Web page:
Momo's Pasta is a tasty, hole-in-the-wall Italian place in Addison. We were the only ones there, so it wasn't hard to hear each other over our few clanking dishes. In fact, it might have been better if some music had been playing in the background.
The food at Momo's is splendid. Megan and I started with prosciutto and melon, tried a gnocchi dish, and finished with tiramisu and cappuccinos. Natalie ended with the cream cake and a cappucino, and Jonathan had a beer for dessert. Everything was delicious.
Justin Torres, a product of the Iowa writer's workshop, uses some delightfully poetic imagery to drive the mysticism underlying his novel. A "toenail clipping of moon" and a comparison of the mother's mascara-smudged face to that of "a raccoon caught digging in the trash" bring a humor in their lowness and an accuracy to the perspective of the young narrator.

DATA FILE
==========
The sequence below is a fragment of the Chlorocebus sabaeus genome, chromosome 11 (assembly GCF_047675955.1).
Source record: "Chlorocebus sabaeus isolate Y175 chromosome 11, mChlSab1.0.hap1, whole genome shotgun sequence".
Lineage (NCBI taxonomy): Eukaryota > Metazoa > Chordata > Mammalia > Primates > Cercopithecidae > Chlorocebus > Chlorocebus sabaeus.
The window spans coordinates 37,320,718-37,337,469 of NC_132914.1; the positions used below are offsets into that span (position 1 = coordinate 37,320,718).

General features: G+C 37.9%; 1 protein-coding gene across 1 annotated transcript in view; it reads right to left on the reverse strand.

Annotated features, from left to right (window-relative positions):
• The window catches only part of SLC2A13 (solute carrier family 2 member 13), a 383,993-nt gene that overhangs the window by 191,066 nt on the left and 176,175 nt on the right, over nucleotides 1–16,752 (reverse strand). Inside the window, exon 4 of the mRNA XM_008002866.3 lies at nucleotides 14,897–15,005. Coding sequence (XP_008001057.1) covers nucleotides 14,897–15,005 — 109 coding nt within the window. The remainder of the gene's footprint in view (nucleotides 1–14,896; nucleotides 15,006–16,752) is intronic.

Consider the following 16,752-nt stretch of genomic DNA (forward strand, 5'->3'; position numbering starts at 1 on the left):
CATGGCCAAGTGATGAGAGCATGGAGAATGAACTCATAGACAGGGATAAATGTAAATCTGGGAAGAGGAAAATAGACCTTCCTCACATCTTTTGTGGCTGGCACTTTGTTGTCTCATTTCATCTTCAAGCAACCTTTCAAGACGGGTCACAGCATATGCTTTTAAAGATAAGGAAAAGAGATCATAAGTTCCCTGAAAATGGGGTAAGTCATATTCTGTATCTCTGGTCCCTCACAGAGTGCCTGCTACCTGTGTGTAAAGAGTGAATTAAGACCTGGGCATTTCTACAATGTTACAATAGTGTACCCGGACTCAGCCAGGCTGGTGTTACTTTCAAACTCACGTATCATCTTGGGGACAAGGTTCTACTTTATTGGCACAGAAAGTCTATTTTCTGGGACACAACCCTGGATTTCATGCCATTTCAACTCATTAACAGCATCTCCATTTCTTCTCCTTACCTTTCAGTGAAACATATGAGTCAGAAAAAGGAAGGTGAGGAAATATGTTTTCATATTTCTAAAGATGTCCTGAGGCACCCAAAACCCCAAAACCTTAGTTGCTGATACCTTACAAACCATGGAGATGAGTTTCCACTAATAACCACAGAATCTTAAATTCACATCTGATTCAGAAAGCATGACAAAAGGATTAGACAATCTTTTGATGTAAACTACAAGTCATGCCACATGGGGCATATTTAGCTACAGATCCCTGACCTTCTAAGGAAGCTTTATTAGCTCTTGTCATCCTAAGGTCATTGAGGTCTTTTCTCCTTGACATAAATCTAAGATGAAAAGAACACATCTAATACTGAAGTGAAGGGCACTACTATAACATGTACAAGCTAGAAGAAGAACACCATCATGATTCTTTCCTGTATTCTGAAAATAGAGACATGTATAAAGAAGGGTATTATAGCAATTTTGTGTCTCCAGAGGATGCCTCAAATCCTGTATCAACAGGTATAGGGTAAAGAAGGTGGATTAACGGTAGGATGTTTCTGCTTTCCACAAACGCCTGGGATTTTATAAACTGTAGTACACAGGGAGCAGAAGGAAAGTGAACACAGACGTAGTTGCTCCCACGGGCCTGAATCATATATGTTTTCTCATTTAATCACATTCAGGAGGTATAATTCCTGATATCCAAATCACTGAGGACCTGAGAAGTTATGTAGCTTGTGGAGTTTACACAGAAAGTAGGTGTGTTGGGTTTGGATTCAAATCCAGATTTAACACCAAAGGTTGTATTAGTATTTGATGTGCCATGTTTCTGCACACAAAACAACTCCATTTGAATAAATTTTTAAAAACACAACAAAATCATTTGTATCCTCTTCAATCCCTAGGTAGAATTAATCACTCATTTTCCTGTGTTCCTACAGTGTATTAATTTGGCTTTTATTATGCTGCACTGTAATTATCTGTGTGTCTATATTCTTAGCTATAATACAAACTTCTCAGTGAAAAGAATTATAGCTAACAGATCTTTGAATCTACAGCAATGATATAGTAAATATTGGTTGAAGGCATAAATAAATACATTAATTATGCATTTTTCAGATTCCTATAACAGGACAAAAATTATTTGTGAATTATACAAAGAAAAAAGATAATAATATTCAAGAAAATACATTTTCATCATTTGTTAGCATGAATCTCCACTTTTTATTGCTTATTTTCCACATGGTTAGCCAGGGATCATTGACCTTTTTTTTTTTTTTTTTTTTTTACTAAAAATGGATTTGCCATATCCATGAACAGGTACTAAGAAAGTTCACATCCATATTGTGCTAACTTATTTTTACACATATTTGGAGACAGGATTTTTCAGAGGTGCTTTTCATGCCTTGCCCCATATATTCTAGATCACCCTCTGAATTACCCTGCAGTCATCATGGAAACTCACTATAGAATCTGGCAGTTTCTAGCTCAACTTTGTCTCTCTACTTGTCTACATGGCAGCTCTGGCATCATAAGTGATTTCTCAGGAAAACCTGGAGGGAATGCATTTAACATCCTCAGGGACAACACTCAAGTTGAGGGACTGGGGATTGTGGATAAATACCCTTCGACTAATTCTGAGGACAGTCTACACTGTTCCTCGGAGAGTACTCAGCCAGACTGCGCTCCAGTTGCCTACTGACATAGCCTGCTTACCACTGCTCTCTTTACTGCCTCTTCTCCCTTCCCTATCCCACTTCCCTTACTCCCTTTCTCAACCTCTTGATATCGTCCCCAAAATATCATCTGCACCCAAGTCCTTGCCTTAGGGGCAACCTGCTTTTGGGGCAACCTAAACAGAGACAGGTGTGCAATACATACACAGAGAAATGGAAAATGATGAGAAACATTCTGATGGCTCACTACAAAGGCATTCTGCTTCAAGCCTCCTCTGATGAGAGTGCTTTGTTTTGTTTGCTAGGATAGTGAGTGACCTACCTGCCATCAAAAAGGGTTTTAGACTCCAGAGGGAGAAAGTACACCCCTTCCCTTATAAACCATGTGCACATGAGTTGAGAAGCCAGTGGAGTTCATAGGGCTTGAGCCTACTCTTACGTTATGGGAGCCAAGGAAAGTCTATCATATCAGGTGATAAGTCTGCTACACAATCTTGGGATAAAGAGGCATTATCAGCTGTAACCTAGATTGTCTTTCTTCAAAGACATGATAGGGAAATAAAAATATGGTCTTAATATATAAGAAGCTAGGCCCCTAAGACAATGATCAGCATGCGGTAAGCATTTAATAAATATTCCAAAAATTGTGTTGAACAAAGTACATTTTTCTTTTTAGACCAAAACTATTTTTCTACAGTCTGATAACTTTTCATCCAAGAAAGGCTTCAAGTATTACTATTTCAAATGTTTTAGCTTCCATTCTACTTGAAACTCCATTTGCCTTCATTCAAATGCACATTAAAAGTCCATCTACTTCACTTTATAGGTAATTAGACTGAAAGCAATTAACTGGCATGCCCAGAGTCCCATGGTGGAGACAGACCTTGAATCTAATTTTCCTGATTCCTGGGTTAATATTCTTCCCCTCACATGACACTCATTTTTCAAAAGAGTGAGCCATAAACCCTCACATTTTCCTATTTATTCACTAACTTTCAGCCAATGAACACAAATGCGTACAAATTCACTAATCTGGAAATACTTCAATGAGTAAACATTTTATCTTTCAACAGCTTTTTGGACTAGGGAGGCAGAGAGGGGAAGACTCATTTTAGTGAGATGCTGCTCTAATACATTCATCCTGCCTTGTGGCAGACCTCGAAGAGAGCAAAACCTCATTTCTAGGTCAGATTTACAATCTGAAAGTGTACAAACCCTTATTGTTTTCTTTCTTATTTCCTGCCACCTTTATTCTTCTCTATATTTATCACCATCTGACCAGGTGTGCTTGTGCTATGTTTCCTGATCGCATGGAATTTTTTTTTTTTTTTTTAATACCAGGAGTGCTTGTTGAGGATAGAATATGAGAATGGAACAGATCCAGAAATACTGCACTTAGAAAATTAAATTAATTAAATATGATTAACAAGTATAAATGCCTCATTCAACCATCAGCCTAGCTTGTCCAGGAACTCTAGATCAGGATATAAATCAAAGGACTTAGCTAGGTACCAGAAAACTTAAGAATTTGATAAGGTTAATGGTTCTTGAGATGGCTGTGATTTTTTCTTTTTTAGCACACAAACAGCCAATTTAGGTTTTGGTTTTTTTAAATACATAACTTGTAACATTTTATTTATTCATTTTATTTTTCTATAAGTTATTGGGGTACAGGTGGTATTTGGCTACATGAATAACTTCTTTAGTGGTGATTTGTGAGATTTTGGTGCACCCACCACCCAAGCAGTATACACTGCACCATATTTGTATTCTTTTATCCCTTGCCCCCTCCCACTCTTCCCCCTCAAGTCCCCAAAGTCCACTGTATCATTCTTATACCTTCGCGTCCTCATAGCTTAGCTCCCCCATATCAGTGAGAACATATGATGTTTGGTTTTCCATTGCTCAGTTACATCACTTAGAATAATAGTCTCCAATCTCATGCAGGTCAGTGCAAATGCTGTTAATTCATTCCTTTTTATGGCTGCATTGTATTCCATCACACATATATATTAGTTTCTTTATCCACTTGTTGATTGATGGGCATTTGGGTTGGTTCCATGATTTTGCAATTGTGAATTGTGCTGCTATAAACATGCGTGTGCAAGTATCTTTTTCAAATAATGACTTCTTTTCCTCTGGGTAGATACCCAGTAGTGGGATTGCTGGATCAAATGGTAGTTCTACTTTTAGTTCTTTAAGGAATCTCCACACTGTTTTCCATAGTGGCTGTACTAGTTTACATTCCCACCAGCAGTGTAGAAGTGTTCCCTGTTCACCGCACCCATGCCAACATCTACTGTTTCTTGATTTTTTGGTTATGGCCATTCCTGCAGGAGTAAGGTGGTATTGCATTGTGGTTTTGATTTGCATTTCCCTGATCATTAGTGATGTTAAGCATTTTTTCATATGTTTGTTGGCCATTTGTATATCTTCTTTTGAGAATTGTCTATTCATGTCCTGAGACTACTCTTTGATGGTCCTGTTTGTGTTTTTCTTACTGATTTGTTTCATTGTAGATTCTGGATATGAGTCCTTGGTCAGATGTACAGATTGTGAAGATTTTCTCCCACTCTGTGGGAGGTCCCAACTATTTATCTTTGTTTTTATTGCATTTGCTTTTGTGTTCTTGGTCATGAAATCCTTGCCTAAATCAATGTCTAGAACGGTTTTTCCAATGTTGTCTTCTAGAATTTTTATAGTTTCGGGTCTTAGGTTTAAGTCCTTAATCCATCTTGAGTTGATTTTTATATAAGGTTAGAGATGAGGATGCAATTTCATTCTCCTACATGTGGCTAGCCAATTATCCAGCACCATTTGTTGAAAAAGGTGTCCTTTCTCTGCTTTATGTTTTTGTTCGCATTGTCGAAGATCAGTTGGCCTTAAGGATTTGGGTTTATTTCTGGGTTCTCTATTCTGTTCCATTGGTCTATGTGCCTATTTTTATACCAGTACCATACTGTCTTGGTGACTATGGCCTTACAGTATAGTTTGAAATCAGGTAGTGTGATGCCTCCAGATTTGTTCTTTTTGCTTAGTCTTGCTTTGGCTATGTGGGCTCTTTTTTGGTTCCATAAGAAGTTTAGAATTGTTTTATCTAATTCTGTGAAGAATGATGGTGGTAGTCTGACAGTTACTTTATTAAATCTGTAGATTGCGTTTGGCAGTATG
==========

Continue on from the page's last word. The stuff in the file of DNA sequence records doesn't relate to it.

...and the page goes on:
The book is equal parts endearing and tragic, but it ends abruptly in what seems like an unfinished story. Torres gets into the main climactic rage of his novel only to promptly cut it off. If there were more of a resolution or a later epilogue about the family, the book could have been more satisfying.
"What happens when you die?" I asked. "Nothing happens," he said. "Nothing happens forever."